An overview of bacterial catabolism. Model compound: glucose, C 6 H 12 O 6 Aerobic metabolism With oxygen gas (O 2 ) Fermentation and anaerobic respiration – later Four major pathways Glycolysis, Krebs cycle, electron transport, and chemiosmosis
Fructose: same atoms, but rearranged.
Glucose, showing numbering system.
EMP = Embden-Meyerhof-Parnas pathwayTraditional glycolysis, yields 2 ATP plus 2 pyruvic acids.
Pentose PhosphateComplicated pathway, produces 5 carbon sugars and NADPH for use in biosynthesis.
Entner-DoudoroffYields only 1 ATP per glucose, but only used by aerobes such as Pseudomonas which make many ATP through aerobic respiration.
Usually used in addition to EMP or Entner-Doudoroff.
What happens: carbons of glucose oxidized completely to CO2
Preliminary step: pyruvic acid oxidized to acetyl-CoA.
Things to note: several redox steps make NADH, FADH2
One ATP made
OAA remade, allowing cycle to go around again.
The vitamin CoA is way bigger than the organic acids acted on by the enzymes. CoA serves as a handle; an acid attaches to it, chemistry is done on the acid.
Acids (e.g. acetate, succinate) attach to this –SH group here.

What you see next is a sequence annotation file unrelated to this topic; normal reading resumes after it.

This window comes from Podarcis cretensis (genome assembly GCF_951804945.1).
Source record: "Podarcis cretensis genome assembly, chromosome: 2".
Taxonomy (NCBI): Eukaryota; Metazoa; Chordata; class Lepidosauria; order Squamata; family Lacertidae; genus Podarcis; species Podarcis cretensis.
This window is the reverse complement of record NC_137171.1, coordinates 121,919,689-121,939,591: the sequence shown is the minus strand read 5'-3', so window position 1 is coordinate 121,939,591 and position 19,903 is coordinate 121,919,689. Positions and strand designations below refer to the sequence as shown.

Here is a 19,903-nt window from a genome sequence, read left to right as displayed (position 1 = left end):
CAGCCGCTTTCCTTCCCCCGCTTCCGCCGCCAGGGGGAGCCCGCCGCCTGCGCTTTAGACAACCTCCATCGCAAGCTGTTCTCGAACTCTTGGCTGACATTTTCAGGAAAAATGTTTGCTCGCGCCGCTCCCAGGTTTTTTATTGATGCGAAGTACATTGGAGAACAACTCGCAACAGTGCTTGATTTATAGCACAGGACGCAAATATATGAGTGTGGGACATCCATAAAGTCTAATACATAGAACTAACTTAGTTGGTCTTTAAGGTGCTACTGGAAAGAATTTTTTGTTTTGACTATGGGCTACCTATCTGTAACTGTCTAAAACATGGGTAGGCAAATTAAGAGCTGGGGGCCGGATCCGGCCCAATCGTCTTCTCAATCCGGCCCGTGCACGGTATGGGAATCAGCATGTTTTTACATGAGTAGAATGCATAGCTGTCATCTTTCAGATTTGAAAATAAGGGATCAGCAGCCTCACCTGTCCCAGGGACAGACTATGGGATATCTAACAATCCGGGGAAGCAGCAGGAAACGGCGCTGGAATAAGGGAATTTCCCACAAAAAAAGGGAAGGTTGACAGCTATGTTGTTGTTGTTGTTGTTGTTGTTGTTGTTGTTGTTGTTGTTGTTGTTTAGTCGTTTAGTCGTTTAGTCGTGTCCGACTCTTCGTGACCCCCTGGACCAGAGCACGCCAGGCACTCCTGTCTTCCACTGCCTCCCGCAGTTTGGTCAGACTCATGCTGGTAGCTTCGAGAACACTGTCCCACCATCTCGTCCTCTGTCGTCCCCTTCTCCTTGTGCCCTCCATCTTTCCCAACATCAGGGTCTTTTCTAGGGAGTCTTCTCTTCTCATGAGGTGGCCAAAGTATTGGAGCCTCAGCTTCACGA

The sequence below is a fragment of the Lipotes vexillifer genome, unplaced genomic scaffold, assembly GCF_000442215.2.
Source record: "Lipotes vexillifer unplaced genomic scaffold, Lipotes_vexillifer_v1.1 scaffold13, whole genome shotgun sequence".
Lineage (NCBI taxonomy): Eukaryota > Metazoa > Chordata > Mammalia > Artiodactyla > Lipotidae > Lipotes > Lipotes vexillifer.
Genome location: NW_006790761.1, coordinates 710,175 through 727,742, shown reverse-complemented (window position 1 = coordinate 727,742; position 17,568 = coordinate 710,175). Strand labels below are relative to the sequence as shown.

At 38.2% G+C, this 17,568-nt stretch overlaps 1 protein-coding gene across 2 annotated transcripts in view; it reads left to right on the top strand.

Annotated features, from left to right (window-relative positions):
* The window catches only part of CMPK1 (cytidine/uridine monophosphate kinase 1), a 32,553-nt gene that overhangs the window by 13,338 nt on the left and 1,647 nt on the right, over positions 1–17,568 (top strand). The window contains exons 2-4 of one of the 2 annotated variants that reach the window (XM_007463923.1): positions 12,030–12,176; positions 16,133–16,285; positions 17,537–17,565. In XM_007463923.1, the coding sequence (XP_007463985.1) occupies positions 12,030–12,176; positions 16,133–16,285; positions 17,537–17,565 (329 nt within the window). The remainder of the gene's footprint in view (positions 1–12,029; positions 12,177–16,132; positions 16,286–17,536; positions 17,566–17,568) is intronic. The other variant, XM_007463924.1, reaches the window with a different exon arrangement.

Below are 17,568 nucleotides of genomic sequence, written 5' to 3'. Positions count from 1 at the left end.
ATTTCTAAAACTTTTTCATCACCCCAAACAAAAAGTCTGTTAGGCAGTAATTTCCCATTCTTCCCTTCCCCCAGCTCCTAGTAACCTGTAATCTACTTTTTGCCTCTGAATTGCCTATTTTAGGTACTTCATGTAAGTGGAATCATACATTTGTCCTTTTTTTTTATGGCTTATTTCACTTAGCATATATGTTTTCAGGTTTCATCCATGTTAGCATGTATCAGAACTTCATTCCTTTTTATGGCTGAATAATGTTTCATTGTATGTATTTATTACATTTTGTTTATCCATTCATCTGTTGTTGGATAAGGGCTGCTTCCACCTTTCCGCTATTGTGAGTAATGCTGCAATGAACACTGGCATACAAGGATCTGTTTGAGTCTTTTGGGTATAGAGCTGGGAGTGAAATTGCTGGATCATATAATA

This piece here = acetyl group.
Electrons are passed carrier to carrier, releasing energy.
Process can’t continue without an electron acceptor at the end. In aerobic metabolism, the acceptor is molecular oxygen.
Energy released during
electron transport used
to “pump” protons
(against the gradient) to the outside of the membrane.
The membrane acts as an insulator;
protons can only pass through via
the ATPase enzyme; the energy
released is used to power synthesis
of ATP from ADP and Pi.
Creates a proton current (pmf) much like the current of electrons that runs a battery.
Electrochemical gradient establishes a voltage across the membrane. Flow of protons (instead of electrons) does work (the synthesis of ATP).